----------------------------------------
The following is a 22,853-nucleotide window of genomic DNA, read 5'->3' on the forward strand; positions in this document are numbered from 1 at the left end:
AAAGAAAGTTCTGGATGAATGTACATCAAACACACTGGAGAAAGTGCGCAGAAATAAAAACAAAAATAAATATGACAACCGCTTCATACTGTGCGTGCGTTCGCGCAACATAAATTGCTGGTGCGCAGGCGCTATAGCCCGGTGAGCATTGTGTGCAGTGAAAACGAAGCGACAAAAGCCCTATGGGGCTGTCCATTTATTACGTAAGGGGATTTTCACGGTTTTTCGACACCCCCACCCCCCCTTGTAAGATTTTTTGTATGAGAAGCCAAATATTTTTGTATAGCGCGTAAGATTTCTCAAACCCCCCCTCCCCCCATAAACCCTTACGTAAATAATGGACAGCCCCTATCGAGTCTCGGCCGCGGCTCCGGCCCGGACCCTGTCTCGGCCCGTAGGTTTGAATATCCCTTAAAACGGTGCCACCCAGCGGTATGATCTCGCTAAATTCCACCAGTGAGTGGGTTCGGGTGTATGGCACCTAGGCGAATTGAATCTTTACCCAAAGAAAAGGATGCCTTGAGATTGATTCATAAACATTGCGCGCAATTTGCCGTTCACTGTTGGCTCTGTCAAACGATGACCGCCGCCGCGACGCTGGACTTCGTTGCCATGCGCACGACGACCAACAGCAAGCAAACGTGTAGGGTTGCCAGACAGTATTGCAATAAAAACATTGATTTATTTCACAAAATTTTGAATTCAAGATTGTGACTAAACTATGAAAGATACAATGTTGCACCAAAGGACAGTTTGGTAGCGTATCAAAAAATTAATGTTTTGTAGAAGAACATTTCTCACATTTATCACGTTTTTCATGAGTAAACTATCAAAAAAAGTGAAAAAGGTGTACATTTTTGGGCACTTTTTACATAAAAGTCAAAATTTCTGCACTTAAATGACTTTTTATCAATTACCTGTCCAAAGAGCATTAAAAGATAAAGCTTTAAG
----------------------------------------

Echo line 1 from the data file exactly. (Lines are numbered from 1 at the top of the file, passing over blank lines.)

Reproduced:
The following is a 22,853-nucleotide window of genomic DNA, read 5'->3' on the forward strand; positions in this document are numbered from 1 at the left end: